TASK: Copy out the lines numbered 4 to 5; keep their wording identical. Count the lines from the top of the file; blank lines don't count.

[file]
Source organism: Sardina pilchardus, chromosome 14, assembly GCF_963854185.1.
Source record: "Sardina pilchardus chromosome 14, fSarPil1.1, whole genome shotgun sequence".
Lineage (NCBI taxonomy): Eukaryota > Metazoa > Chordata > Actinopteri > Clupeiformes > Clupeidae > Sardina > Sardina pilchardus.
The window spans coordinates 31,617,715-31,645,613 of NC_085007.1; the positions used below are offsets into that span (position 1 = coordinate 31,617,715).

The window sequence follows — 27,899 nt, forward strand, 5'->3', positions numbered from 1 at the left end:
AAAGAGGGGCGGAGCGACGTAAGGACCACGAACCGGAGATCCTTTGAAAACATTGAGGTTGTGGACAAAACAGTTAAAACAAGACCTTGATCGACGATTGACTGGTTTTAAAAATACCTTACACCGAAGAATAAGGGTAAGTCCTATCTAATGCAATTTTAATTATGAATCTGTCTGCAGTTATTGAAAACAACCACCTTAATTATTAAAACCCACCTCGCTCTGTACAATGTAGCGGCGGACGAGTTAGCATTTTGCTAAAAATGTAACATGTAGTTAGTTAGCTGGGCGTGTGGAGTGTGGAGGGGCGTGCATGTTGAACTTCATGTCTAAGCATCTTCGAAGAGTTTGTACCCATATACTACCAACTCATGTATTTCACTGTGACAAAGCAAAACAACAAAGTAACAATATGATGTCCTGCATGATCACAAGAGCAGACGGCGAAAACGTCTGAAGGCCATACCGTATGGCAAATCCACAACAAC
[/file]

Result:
The window spans coordinates 31,617,715-31,645,613 of NC_085007.1; the positions used below are offsets into that span (position 1 = coordinate 31,617,715).

The window sequence follows — 27,899 nt, forward strand, 5'->3', positions numbered from 1 at the left end: